Viruses create cellular conditions conducive to their own replication by harnessing or inactivating cellular machinery. Since viruses possess small genomes that do not encode all the factors required for DNA replication, they rely on host cell proteins to propagate their genomes. Active recruitment of cellular proteins to viral replication compartments functions to promote virus replication. In contrast, viral early proteins target antiviral cellular DNA sensors and transcriptional repressors to prevent their access to viral genomes. Identifying host factors that facilitate or limit virus DNA replication has been hampered by the lack of technologies, and only a limited number of cellular proteins have been shown to affect virus replication. Our long-term goal is to understand how cells respond to virus genomes, and to define ways that early viral proteins overcome cellular restrictions to promote virus replication. In this application we use Adenovirus infection as a model system, and employ a novel technology to identify cellular proteins that associate with replicating viral DNA genomes. Our central hypothesis is that viral proteins selectively recruit cellular DNA replication/repair factors onto viral genomes to function with viral-encoded replication factors, while also targeting specific host antiviral factors to prevent their access to viral genomes. We propose that viral early E1b and E4 gene products overcome host responses and achieve their pleiotropic functions by influencing the cellular proteins recruited to virus genomes. These viral early proteins facilitate viral DNA replication, RNA processing, protein expression, and progeny production, but their substrates are currently poorly understood. We employ novel proteomic approaches to identify host factors that interact with these viral early proteins, and determine how they impact the landscape of host factors that recognize viral DNA. Guided by strong preliminary data, we propose three Specific Aims to identify host factors recruited or inactivated by viral early proteins and determine their impact on virus DNA replication.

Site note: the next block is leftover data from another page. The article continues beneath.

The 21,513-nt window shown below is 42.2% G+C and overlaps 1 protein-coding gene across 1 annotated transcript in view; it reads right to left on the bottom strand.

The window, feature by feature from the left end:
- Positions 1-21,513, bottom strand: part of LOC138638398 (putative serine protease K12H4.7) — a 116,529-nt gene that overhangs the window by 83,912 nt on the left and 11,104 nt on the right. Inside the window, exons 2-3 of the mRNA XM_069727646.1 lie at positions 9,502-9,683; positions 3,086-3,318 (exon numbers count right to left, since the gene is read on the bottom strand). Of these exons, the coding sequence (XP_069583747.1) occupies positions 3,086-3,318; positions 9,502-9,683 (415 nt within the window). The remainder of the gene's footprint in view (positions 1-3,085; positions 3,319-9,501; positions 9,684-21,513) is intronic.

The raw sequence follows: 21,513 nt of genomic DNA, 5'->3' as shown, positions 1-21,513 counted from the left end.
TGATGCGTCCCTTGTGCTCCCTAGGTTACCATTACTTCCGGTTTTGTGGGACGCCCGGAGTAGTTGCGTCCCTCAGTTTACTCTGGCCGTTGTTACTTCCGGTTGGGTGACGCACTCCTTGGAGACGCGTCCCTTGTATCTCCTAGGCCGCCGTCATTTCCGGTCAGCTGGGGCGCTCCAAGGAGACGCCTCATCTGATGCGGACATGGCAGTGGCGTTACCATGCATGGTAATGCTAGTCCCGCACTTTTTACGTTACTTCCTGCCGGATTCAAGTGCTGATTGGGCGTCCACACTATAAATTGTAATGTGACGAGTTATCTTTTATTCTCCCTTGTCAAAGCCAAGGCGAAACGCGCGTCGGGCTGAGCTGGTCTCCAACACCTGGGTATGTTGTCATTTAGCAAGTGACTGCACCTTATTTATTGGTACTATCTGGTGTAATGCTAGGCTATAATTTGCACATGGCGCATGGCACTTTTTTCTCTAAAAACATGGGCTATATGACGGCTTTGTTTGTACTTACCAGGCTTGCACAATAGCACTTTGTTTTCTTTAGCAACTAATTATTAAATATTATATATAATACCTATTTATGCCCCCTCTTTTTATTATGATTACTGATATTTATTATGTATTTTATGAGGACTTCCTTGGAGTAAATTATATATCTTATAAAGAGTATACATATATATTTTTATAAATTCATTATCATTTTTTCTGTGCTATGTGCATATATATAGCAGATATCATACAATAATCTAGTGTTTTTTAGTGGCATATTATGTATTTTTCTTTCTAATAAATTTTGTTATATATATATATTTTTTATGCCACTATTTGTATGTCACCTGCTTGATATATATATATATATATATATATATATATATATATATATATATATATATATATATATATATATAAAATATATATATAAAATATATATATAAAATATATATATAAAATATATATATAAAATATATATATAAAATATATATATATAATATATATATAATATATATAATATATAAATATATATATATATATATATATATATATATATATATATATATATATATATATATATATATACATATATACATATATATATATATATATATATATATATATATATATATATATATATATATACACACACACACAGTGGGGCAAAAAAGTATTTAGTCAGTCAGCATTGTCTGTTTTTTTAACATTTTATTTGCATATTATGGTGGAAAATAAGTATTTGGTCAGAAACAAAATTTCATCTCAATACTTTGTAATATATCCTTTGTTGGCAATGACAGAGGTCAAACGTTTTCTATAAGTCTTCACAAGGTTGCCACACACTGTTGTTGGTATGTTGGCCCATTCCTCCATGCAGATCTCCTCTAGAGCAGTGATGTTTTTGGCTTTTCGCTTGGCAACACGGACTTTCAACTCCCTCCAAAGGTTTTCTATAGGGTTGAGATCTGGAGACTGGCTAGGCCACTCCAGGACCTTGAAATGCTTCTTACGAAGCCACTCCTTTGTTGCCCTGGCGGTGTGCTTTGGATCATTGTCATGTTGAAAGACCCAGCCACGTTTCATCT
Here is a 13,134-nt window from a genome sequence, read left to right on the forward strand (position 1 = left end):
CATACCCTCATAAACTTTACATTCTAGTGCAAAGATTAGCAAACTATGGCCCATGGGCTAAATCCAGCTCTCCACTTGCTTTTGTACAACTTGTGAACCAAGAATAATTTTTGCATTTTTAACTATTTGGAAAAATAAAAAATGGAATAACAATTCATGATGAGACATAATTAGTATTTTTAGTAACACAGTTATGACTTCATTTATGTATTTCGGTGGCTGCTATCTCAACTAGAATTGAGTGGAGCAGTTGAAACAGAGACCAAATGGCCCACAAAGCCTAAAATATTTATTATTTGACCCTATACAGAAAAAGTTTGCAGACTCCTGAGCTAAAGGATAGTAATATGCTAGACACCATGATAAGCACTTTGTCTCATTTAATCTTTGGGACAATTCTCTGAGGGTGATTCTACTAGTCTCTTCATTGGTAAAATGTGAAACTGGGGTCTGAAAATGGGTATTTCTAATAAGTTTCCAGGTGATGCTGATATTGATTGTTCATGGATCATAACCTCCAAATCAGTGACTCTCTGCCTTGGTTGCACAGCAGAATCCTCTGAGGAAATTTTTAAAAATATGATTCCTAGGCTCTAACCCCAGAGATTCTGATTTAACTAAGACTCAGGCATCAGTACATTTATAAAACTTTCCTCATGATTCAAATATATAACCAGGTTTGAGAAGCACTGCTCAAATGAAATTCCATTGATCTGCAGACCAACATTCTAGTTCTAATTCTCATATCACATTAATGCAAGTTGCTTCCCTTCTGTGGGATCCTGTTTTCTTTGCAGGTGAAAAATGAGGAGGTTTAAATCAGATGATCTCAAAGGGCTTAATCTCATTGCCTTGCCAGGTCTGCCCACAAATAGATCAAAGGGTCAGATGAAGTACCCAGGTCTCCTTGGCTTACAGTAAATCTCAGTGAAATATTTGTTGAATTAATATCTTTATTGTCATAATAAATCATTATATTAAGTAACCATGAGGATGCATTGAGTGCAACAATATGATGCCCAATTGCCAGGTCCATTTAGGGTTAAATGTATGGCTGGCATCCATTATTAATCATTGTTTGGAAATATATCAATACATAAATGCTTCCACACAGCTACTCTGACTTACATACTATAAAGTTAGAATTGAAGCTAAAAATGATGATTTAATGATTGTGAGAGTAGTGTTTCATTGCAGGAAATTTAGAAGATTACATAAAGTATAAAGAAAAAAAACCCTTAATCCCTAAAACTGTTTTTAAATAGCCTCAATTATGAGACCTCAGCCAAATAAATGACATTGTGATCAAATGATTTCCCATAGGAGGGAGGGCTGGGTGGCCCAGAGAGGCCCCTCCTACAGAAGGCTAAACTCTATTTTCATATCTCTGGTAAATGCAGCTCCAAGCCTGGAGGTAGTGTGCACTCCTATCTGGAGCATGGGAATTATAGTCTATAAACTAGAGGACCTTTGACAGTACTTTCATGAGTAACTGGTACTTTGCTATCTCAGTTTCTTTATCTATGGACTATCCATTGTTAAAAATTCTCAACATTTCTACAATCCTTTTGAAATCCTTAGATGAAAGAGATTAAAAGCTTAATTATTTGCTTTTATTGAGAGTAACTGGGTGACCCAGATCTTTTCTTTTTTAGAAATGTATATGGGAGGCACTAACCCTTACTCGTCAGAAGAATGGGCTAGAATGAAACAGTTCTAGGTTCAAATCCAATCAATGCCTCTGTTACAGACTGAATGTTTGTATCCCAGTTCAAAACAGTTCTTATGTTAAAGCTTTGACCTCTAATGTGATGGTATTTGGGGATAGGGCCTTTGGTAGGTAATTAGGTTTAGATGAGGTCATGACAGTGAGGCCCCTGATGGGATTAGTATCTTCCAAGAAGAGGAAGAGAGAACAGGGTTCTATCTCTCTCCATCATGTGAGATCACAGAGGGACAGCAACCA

Aim 1 : To determine how host factors associated with replicating viral genomes impact infection.
Aim 2 : To define cellular responses across the Ad family.
Aim 3 : To determine how E1b55K interacting proteins impact virus infection. These studies employ innovative approaches to provide a comprehensive view of cellular responses to foreign DNA genomes replicating in the host cell nucleus. We anticipate that our results will identify proteins recruited to aid viral replication, as well as wys viral proteins manipulate host responses. Identifying cellular proteins commonly exploited for viral DNA replication across different viruses will suggest potential targets for development of novel broadly acting antiviral therapeutics. Our studies provide insights into cellular sensors of foreign DNA, and these will guide development of improved gene delivery vectors, viral oncolytics, and antiviral therapies.
Viruses elicit multifaceted responses from the cells that they infect, and these can serve to limit growth of the virus or can be exploited to aid virus DNA replication. Adenoviruses are ubiquitous viruses that have provided both important model systems for understanding fundamental cellular processes, as well as vectors for therapeutic purposes. In this proposal we will employ new technology to identify cellular proteins that associate with replicating virus DNA genomes, providing insights into virus-host interactions and suggesting targets for novel antivirals.
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